[FoRK] Chart of the Day...

Ken Ganshirt @ Yahoo ken_ganshirt at yahoo.ca
Tue Jun 8 20:57:07 PDT 2010


--- On Tue, 6/8/10, J. Andrew Rogers <andrew at ceruleansystems.com> wrote:

> > 
> > It seems to me that a fully funded pension fund should
> be no burden on anyone's future. It's only the unfunded ones
> -- the ones that are "funded" out of future revenues or some
> other euphemism for deferring the liability -- that are a
> problem. 
> > 
> > Why do you think pensions are a ponzi scheme?
> 
> 
> Define "fully funded".  Therein lies the problem.
> 

What's so mysterious about "fully funded"?

The pension fund (defined-benefit) I'm part of is funded by both employee and employer contributions. Not some funny promises but actual monetary contributions by both parties. Actuaries figure out, using whatever voodoo computations they use, how much needs to be contributed in order for the fund to be self-sustaining until the last eligible member dies. That's how the total contributions are established in any year. 

Unfortunately -- for new employees -- this particular pension plan was discontinued in 1977 in favor of a defined-contribution plan. It has been sufficiently well managed that even with only a couple dozen members continuing to work it is self-sustaining. That is, neither the remaining working members of the plan nor the company have been obliged to increase their contributions due to the shrinking base of working employees.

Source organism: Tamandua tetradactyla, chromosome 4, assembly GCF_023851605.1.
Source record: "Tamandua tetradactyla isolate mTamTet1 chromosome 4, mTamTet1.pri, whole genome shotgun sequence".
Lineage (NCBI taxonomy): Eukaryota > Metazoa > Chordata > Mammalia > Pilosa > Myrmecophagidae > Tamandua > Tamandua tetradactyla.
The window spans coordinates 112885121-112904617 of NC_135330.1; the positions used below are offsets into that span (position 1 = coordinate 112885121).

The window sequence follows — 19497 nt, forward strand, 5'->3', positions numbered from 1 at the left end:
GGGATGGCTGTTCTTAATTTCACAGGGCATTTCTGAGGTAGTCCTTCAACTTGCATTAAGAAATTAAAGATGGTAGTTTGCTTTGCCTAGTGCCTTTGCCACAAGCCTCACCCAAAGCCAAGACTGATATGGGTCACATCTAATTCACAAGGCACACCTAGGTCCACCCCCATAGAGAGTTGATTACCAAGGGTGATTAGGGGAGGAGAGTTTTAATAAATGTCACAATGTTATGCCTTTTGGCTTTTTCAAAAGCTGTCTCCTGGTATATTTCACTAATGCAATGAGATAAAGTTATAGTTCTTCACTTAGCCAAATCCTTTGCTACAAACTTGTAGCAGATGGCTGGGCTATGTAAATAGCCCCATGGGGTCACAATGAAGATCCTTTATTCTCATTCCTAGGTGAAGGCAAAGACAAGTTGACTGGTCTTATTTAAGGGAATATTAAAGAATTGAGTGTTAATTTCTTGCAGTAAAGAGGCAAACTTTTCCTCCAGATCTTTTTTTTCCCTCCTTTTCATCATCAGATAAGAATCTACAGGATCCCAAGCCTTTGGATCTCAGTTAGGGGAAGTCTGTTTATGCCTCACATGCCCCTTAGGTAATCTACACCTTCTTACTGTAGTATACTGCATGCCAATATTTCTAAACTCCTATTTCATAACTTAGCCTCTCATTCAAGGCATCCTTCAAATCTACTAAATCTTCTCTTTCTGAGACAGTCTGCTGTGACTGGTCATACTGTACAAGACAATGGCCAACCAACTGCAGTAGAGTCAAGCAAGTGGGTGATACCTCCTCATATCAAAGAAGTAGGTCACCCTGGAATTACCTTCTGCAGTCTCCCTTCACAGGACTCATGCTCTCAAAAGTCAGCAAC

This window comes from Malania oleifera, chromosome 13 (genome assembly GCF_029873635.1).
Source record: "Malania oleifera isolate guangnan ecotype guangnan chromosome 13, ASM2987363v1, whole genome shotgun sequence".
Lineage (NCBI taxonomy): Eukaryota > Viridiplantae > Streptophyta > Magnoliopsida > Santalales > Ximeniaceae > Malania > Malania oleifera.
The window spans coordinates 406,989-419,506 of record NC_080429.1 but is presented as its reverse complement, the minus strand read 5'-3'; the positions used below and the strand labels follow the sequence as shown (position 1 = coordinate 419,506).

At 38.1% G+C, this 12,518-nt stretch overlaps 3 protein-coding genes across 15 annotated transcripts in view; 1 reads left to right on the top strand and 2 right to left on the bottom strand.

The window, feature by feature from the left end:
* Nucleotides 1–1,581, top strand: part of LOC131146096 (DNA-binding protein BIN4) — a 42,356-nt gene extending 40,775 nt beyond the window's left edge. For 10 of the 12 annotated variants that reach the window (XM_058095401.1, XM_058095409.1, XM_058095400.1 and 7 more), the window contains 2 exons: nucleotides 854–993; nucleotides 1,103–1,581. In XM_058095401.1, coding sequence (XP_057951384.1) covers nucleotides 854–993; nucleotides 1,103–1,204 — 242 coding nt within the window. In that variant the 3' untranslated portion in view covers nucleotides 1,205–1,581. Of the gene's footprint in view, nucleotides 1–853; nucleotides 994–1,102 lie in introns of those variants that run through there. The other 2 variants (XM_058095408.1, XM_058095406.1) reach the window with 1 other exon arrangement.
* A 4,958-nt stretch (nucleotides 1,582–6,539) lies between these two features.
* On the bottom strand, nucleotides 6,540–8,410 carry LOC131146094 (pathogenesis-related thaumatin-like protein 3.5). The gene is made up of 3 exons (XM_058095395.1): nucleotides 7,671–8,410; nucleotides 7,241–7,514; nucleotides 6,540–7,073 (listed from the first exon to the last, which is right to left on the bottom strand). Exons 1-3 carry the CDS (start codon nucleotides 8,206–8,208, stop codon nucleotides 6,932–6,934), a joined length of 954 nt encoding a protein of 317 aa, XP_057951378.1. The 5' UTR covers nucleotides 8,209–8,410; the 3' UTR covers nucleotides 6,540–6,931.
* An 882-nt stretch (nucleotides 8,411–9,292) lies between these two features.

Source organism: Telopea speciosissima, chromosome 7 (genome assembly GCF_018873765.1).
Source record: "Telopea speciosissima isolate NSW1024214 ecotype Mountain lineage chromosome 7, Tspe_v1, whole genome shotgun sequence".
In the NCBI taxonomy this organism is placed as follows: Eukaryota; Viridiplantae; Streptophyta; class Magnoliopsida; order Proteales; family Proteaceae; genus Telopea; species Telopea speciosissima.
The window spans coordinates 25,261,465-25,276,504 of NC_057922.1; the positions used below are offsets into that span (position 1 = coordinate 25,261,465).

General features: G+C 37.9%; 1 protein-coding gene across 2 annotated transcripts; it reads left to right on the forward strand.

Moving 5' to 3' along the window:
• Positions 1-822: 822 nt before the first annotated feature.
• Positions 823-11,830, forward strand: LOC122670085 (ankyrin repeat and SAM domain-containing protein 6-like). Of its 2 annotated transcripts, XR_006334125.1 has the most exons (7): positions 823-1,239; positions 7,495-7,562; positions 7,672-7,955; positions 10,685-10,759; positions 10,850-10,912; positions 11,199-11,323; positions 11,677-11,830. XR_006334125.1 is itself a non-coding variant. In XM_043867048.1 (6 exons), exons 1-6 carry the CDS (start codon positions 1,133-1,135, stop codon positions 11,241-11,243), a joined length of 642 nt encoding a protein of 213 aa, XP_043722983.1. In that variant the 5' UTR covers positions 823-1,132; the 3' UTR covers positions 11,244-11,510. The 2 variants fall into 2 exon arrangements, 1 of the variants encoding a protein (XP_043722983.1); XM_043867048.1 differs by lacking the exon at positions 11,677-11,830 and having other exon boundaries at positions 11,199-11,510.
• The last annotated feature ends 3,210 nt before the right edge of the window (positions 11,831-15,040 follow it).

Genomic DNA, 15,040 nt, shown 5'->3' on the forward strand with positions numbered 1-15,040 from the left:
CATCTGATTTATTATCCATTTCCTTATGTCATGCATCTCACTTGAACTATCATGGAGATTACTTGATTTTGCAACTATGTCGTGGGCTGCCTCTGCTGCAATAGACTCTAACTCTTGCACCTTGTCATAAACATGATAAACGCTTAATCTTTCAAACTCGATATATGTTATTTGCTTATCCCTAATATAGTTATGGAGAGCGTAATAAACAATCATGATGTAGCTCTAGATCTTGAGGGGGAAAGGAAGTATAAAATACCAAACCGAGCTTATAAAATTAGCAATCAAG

When the last of the working members finally retire -- likely within the next two or three years -- it will still be self-sustaining. That is, there will be no ongoing obligation for anyone - not the company or anyone else - to contribute more money to the plan. Even with the financial downturn. At least that's what the actuaries tell us as of the latest review last year.

This plan has been sufficiently well-managed that it has an annual COLA (cost of living adjustment) and a few years ago, when the company turned management of the plan over to a board of retired employees, there was a pension increase AND a rebate of contributions to the company AND a two-year contribution holiday for the company.

The defined-contribution plan is even easier to deal with because there is never any potential ongoing obligation for funding by the employer - as long as they kick in their tithe at the time rather than defer it using the many sleazy ways that governments and other employers usually "fund" pension plans. And if they keep their fingers the hell off of those funds rather than "borrowing" from them. 

In the case of the company I am retired from, the employer and employee put in their agreed-to contributions to the defined-contribution plan -- real money, not any funny promises -- and that's the end of the company's or anyone else's liability.

So where's the problem?

       ...ken...





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